NYC retailers must close the consumer gender gap

It may be common to go to a dry cleaner outside of New York City and see different prices for men’s shirts and women’s blouses.

In the city of New York, this disparity has been illegal for almost two decades. In 1998, a joint investigation between the City Council and Department of Consumer Affairs found that women were frequently charged more than men for the same services across different industries, including at laundry and dry cleaning establishments. Today, the New York City Administrative Code prohibits services from being priced differently based on gender – posted prices must reflect actual differences in required labor.

However, businesses in New York City can still set their own prices for products and there is no law that prohibits gender pricing for products.

That is why at the Department of Consumer Affairs we decided to conduct a comprehensive survey of consumer goods to see where these gender-based pricing disparities persist. The results of our research were recently published in a report, “From Cradle to Cane: The Cost of Being a Female Consumer” and detailed systemic differences and concerns in the prices of goods for women versus those for men. Whether it is a pink scooter priced at $49.99 versus an identical red one priced at $24.99, these differences were across the board.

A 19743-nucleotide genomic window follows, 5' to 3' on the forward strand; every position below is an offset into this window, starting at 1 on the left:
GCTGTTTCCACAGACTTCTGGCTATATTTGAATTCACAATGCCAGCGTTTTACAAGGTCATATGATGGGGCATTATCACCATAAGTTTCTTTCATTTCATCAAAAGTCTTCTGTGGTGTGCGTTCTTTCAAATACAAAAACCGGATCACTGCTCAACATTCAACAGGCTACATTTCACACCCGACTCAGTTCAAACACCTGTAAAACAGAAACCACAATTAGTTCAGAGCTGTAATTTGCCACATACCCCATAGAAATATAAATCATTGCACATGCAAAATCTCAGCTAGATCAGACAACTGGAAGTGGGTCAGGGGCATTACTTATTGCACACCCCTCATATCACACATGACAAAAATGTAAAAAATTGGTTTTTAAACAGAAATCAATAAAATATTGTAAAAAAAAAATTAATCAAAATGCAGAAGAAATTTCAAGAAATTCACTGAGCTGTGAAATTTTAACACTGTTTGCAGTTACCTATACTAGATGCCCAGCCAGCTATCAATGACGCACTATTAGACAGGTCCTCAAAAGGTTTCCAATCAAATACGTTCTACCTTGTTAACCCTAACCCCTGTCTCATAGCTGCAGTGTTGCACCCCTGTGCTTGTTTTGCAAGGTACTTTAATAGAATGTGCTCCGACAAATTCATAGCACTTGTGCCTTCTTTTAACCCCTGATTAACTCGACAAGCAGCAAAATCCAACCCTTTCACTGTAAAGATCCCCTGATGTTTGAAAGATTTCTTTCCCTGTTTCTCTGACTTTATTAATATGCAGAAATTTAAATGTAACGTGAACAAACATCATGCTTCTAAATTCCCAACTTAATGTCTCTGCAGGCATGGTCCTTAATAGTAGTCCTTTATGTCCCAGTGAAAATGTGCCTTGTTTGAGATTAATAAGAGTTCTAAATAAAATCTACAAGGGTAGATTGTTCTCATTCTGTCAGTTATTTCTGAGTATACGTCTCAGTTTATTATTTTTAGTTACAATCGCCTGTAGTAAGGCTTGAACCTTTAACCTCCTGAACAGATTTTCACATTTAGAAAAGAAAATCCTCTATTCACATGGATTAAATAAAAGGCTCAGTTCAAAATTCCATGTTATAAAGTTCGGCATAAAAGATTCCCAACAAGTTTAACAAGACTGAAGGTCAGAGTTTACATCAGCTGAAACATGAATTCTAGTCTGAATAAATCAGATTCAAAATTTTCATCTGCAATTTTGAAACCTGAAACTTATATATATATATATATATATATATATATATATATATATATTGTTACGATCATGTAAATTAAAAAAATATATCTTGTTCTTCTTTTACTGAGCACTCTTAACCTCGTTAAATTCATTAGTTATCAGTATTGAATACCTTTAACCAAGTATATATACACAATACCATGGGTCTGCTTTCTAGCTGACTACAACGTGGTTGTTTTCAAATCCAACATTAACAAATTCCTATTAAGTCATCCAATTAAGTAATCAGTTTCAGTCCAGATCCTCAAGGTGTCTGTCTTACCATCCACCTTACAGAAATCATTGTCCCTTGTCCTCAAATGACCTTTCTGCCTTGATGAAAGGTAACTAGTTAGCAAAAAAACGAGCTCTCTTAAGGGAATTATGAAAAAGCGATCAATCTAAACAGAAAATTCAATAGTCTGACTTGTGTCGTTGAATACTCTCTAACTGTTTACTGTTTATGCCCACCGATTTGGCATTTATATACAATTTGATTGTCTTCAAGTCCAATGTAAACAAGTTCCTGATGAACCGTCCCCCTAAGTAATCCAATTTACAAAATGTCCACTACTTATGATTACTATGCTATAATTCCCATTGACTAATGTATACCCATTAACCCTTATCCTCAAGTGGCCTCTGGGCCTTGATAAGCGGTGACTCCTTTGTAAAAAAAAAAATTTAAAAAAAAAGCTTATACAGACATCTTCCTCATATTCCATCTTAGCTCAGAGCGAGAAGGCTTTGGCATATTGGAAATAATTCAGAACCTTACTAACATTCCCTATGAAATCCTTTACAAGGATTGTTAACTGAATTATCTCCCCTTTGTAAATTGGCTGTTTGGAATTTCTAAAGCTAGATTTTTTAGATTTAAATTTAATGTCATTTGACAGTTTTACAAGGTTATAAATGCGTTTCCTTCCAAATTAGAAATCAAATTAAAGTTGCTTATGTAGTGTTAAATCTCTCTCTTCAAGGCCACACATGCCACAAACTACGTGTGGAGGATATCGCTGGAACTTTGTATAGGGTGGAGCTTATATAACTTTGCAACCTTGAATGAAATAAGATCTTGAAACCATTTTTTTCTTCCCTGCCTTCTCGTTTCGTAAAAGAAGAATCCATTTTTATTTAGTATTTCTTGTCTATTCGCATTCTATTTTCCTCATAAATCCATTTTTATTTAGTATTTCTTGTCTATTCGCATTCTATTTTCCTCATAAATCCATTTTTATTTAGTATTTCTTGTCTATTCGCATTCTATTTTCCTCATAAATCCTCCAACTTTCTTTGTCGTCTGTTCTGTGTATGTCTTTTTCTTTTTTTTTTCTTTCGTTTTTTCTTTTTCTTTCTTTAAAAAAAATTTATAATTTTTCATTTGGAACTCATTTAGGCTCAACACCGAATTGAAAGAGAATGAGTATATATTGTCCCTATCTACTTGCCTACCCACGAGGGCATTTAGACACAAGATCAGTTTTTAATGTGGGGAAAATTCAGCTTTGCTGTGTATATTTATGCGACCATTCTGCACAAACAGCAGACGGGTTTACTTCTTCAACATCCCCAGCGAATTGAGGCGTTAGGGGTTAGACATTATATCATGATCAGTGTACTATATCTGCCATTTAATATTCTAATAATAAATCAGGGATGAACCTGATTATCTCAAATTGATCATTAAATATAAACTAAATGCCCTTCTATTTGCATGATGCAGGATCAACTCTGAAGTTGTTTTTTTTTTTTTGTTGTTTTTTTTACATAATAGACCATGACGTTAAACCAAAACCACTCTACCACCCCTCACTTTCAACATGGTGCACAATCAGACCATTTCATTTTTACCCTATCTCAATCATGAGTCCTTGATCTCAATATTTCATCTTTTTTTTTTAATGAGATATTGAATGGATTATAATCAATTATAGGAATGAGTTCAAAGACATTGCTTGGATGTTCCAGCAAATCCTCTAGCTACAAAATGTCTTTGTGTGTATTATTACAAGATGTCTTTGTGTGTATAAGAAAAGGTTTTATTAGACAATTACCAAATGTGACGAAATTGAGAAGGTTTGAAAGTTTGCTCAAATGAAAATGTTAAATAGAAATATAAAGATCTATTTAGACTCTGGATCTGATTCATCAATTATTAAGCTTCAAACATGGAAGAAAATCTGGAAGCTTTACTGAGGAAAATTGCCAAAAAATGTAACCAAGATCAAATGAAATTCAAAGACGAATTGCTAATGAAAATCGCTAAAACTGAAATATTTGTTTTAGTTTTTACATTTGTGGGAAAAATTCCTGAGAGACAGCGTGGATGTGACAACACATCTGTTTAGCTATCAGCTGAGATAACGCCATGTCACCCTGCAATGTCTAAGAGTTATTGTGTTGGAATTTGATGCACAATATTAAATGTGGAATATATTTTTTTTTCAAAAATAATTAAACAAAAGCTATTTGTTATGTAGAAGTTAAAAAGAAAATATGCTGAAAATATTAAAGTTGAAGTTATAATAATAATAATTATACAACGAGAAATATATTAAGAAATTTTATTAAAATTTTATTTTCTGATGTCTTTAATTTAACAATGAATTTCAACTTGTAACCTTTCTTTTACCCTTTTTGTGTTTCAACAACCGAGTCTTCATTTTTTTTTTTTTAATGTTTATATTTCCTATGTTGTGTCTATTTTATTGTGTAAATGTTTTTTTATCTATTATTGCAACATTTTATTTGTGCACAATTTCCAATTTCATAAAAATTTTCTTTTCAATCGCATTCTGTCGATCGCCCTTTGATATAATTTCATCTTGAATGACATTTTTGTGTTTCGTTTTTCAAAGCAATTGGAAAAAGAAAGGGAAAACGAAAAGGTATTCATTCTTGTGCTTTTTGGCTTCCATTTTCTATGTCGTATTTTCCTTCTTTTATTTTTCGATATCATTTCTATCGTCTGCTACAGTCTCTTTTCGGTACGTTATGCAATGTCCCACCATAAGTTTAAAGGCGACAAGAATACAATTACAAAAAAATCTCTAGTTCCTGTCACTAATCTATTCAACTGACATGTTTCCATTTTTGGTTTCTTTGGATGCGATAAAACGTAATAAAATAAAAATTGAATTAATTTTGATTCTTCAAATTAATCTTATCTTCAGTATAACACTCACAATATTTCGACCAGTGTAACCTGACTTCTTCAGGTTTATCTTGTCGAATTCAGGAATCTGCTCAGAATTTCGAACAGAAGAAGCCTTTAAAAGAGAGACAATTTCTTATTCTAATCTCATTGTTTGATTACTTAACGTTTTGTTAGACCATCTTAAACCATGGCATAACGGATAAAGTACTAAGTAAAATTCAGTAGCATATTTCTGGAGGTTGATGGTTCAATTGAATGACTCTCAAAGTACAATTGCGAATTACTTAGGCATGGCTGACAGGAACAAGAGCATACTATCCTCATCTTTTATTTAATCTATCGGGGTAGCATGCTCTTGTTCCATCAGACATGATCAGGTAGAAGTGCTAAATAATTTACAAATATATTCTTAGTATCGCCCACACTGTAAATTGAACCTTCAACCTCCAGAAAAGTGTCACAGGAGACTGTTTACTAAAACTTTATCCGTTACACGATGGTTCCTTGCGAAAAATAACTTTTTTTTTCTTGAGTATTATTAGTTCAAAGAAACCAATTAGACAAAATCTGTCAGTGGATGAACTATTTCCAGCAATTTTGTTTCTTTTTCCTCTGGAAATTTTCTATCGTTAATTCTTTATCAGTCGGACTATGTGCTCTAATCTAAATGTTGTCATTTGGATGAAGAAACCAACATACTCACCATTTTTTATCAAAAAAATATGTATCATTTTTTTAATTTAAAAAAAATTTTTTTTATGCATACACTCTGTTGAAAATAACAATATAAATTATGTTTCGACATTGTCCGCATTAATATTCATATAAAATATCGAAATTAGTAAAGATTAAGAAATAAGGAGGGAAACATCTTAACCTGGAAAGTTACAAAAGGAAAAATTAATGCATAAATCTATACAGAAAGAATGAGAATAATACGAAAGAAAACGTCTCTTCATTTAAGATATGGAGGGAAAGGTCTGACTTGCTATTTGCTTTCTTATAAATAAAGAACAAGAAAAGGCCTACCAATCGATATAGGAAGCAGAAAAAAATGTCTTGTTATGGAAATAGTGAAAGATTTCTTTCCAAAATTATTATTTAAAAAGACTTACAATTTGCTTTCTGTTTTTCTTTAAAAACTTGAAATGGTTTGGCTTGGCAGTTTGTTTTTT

Our study looks at nearly 800 products across multiple categories, including personal care, clothing (both for adults and children), toys and home health care products for seniors, and found a gap in the price of products for women versus men:

- The average price for all goods analyzed was 7 percent higher for women than men.

- The largest price discrepancy was in hair care, where products for women were more than 45 percent more expensive than for men, with an average difference of $2.71 per set of shampoo and conditioner.

- We looked at two children’s scooters of the same brand and model; one was red and one was pink. The red scooter was labeled as a “sports scooter” with a price of $24.99, while the pink scooter was labeled as a “girl’s scooter” with a price of $49.99, double the price.

We are all too familiar with our society’s gender gap. The U.S. Census Bureau shows in its most recent American Community Survey that women across the nation earn roughly three-quarters of what men earn. Not only are women paid less than men, we are also then charged more for basic goods.

Current laws only prohibit businesses from setting prices for services based on gender. Although they are free to set their own prices for products, we urge retailers to take this issue seriously and put an end to gender-based discriminatory practices. The city of New York has sent letters to the major retailers reviewed in the survey encouraging them to reevaluate their pricing practices.

Consumers should also be wary of these gender-based discriminatory practices and think twice before automatically buying the “female version” of any product. A red scooter is just as good as a pink one – color does not change value. We need to stop paying higher prices for being women. 

Julie Menin is the commissioner of the New York City Department of Consumer Affairs.